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What to do when your client is late for telephone-coaching sessions


This month's coaching conundrum is about dealing with the client who is consistently late for the sessions. Paul Z Jackson and Janine Waldman advise.

Our telephone coaching works with the client calling the coach at a pre-arranged time. We place the responsibility with clients, who also find it convenient to make their calls from a place of their choice and at the precise moment in the hurry of the day that suits them. The trouble is that sometimes they don't call and sometimes they call late.

One traditional, problem-focused way is to confront them - as the following dialogue illustrates:

Alicia: I'm sorry I'm late again. My last meeting was so important that I couldn't just get up and leave, I'm sure you understand.

Coach: Alicia, this is the third time you've turned up late for the session without giving me any notice. I'm beginning to think you don't value our time together and I'm requesting that you make sure you're on time next week or at least give me some notice.

Alicia: Well OK, though every time it's been for a good reason and I can't always give you notice. I'm slightly offended that you don't think I value our time together.

The matter has been brought to Alicia's attention, but perhaps too abruptly for her taste, and we appear to be on the verge of an argument.

Another option is to take the solutions-focused tack of overlooking the problems - the lateness and the causes of the lateness, and simply make use of what resources we have - in this instance, the remaining time.

Alicia: I'm sorry I'm late again. My last meeting was so important that I couldn't just get up and leave, I'm sure you understand.

Coach: OK, well we've got 30 minutes left; what would you like to focus on today?

Alicia: I've just come out of this in-depth meeting about re-organising our department and I'd like some ideas for how to implement these changes with my team.

The time issue now passes without further remark, and Alicia is keen to make progress with her topical challenge, a perfectly suitable subject for the coaching. Another possible tactic is to make the solution-focused assumption that people have good reason for the things they do, and incorporate that into the conversation.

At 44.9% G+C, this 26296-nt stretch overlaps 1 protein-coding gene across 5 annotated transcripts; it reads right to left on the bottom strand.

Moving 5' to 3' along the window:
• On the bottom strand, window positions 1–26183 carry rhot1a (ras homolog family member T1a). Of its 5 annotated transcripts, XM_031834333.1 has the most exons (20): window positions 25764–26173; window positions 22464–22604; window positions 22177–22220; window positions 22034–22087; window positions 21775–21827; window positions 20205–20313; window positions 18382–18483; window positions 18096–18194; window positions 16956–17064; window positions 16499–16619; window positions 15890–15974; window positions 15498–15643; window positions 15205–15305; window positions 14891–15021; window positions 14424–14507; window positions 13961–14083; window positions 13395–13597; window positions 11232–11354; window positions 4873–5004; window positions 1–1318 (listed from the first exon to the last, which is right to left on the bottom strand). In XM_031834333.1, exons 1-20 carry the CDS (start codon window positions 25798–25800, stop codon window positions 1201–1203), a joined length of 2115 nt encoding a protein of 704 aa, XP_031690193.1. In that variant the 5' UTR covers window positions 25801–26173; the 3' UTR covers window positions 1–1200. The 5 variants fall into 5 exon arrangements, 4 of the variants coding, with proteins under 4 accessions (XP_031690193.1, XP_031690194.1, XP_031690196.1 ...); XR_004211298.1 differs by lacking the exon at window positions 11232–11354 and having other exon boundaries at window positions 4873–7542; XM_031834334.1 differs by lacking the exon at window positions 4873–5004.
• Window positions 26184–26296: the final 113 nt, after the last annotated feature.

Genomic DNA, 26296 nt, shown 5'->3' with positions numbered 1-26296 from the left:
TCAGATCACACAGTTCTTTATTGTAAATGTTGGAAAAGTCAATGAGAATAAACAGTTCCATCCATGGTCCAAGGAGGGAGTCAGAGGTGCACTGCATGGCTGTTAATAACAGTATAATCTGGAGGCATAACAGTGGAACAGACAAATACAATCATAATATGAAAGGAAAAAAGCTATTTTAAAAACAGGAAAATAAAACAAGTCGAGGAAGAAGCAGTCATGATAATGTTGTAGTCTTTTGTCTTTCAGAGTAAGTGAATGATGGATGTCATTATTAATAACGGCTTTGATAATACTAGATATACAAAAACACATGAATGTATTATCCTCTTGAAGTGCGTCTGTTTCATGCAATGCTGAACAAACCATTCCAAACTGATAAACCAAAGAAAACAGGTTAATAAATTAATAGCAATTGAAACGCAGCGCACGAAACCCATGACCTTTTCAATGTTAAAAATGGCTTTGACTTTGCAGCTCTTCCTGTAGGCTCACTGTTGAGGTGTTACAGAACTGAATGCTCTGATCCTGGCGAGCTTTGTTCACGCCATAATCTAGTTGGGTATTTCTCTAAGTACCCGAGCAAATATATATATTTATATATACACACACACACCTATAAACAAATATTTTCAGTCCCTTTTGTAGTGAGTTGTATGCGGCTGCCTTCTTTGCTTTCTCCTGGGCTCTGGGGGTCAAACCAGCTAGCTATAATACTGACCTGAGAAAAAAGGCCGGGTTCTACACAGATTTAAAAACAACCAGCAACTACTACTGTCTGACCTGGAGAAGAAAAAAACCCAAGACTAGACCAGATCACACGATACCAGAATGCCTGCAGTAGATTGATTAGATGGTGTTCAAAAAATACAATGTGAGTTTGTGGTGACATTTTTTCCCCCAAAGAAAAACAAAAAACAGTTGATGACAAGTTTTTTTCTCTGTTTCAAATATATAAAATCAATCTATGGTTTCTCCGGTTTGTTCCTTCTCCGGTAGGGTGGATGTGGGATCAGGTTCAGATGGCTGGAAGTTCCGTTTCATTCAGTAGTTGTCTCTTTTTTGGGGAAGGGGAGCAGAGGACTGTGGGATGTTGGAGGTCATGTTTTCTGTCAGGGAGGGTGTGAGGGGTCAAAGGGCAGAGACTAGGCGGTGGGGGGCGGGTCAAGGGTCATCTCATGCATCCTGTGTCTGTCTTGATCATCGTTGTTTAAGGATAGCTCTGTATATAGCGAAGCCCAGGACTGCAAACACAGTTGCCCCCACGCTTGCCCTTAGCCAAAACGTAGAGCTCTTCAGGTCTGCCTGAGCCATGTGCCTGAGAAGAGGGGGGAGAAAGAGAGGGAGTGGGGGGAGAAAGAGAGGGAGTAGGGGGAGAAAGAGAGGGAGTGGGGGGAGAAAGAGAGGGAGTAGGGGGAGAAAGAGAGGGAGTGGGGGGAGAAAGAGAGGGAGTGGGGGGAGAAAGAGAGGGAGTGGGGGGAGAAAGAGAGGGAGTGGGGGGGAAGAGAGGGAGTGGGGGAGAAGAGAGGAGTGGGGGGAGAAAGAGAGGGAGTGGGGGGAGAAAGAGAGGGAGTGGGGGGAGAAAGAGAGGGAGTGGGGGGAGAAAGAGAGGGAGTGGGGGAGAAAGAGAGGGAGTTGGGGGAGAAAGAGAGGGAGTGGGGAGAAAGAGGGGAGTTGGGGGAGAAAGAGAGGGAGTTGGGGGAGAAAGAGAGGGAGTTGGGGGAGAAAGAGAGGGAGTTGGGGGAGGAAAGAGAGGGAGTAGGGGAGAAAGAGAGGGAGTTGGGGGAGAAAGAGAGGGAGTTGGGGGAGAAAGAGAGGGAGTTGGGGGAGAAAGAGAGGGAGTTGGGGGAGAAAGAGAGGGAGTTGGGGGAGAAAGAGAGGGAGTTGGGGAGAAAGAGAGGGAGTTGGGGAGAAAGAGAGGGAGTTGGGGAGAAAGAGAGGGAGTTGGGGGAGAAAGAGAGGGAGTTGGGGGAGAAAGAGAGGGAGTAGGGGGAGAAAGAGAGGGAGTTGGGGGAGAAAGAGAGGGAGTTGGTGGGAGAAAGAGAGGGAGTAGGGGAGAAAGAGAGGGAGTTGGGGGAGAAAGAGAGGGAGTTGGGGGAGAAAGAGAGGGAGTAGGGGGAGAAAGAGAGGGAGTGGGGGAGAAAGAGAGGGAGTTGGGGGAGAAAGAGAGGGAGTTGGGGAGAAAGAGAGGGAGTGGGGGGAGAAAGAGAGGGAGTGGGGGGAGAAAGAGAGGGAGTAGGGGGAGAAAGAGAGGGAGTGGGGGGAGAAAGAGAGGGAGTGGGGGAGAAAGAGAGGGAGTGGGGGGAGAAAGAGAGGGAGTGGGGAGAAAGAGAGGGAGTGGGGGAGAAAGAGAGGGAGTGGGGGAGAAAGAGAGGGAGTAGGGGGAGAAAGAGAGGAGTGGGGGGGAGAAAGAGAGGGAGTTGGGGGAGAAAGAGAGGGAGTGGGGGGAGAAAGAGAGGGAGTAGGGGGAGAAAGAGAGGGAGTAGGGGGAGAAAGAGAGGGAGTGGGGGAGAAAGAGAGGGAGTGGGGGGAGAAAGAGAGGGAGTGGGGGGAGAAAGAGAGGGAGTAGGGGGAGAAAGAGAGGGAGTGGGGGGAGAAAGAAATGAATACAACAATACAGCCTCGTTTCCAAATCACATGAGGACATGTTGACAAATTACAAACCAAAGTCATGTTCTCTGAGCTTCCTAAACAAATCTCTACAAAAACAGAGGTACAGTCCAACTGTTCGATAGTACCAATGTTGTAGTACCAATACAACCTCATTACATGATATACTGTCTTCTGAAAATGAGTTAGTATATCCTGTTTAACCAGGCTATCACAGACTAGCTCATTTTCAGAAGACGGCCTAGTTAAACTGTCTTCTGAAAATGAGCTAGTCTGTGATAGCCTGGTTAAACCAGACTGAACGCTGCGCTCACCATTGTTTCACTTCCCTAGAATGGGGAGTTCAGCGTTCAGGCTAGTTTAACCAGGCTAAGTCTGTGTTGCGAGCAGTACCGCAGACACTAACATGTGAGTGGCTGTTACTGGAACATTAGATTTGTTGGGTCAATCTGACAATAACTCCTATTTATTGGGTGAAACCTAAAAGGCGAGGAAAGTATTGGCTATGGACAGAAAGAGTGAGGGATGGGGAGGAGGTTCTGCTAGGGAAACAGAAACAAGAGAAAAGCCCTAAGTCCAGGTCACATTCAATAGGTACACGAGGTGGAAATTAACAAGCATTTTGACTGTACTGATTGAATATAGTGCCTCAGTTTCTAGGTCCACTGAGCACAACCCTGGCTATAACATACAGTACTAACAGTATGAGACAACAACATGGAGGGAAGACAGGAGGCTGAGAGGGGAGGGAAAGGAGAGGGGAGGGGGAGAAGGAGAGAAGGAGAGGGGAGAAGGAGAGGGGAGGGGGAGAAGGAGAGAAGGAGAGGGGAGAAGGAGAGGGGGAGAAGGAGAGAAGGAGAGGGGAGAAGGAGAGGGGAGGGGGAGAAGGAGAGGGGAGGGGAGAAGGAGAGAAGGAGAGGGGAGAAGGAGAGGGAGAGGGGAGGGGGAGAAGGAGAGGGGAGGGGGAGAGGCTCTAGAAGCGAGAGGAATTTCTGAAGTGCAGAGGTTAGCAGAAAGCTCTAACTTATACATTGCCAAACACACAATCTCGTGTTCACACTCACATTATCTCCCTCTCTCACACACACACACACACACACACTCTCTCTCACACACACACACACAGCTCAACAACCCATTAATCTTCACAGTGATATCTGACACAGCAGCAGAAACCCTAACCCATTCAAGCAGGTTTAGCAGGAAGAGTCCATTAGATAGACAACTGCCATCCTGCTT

Alicia: I'm sorry I'm late again. My last meeting was so important that I couldn't just get up and leave, I'm sure you understand.

Coach: I do - I appreciate you are making quick decisions about priorities, and you'll have had a good reason for staying with that meeting.

Alicia: That's right. It was all about re-organising the department, which is something I'll be putting a lot of time into over the next few weeks.

Coach: So is that the topic that would make the best use of our time now?

Again, Alicia is on the track of a topic that will be useful for her, and she'll select with the awareness that she is choosing her topic in the light of her affirmed skill of prioritising.

Photo of Paul Z JacksonPhoto of Janine Waldman

As a coach, how often have you faced a difficult situation with a client when there appeared to be no way forward - or a choice of ways without it being clear which would be best?

Paul Z Jackson and Janine Waldman of The Solutions Focus share with us those moments when a coach has a tough choice of what to say or do during a session - and they offer some ideas for resolving the situation.

“Our view of what’s useful will reflect our own approach, which is to take a ‘solutions focus’. This is a pragmatic and minimal approach which unearths what a client wants, what resources they have available and then encourages them to take small steps in the desired direction,” say Paul and Janine.

“Of course, we can’t say for sure which approach or particular choice would be best in any given conundrum but we hope the advice offered will help coaches think about how they would respond in a similar situation. We also hope that this will stimulate debate amongst the coaching community, so if you want to suggest a different way of handling the given challenge, please add your comments.”

While each Coaching Conundrum is based on a real case, we will preserve the anonymity of all clients and their organisations.

If you’d like a live Coaching Conundrums event to develop the coaching skills in your organisation or team - including dramatised coaching sessions - please call Janine on 01727 840 340 or email [email protected]

To read the last coaching conundrums click on these titles:

Coaching conundrums: What to do when your client is not willing to make progress?

Coaching conundrums: What to do when your client is feeling defeated by the recession

Coaching conundrums: What to do when you think your client is not telling you the truth?

Coaching conundrums: What to do when a client proposes action that you think won't help?

Coaching Conundrums: What to do with a client who is unhappy at being sent for coaching?

Develop your solutions-focused coaching skills further by attending our open coaching course on 14-15 September. You can find out more on our website, by emailing us at [email protected], or calling us on 01727 840 340.

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